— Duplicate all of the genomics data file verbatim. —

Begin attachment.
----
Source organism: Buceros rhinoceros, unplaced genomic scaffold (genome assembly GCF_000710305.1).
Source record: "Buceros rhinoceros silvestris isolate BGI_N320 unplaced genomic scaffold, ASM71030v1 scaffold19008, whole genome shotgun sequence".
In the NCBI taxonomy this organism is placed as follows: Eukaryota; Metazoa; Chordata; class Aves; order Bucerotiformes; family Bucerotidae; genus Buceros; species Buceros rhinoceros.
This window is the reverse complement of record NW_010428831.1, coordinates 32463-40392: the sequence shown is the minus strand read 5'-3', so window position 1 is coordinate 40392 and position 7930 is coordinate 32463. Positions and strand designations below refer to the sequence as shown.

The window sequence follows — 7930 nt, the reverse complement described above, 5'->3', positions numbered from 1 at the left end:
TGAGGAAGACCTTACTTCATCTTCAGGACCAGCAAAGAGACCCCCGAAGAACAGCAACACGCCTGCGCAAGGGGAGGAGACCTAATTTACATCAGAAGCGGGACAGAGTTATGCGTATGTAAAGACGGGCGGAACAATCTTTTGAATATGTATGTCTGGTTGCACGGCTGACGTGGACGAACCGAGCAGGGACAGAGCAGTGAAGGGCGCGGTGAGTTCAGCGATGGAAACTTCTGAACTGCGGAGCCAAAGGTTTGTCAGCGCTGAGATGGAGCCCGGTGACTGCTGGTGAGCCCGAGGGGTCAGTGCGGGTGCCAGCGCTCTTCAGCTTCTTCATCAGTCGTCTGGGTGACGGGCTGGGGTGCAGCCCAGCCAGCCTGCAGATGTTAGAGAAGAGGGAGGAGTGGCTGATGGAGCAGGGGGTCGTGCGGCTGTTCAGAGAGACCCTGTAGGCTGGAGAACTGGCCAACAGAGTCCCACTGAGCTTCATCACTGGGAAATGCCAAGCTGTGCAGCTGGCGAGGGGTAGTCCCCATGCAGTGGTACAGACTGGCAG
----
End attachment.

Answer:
Source organism: Buceros rhinoceros, unplaced genomic scaffold (genome assembly GCF_000710305.1).
Source record: "Buceros rhinoceros silvestris isolate BGI_N320 unplaced genomic scaffold, ASM71030v1 scaffold19008, whole genome shotgun sequence".
In the NCBI taxonomy this organism is placed as follows: Eukaryota; Metazoa; Chordata; class Aves; order Bucerotiformes; family Bucerotidae; genus Buceros; species Buceros rhinoceros.
This window is the reverse complement of record NW_010428831.1, coordinates 32463-40392: the sequence shown is the minus strand read 5'-3', so window position 1 is coordinate 40392 and position 7930 is coordinate 32463. Positions and strand designations below refer to the sequence as shown.

The window sequence follows — 7930 nt, the reverse complement described above, 5'->3', positions numbered from 1 at the left end:
TGAGGAAGACCTTACTTCATCTTCAGGACCAGCAAAGAGACCCCCGAAGAACAGCAACACGCCTGCGCAAGGGGAGGAGACCTAATTTACATCAGAAGCGGGACAGAGTTATGCGTATGTAAAGACGGGCGGAACAATCTTTTGAATATGTATGTCTGGTTGCACGGCTGACGTGGACGAACCGAGCAGGGACAGAGCAGTGAAGGGCGCGGTGAGTTCAGCGATGGAAACTTCTGAACTGCGGAGCCAAAGGTTTGTCAGCGCTGAGATGGAGCCCGGTGACTGCTGGTGAGCCCGAGGGGTCAGTGCGGGTGCCAGCGCTCTTCAGCTTCTTCATCAGTCGTCTGGGTGACGGGCTGGGGTGCAGCCCAGCCAGCCTGCAGATGTTAGAGAAGAGGGAGGAGTGGCTGATGGAGCAGGGGGTCGTGCGGCTGTTCAGAGAGACCCTGTAGGCTGGAGAACTGGCCAACAGAGTCCCACTGAGCTTCATCACTGGGAAATGCCAAGCTGTGCAGCTGGCGAGGGGTAGTCCCCATGCAGTGGTACAGACTGGCAG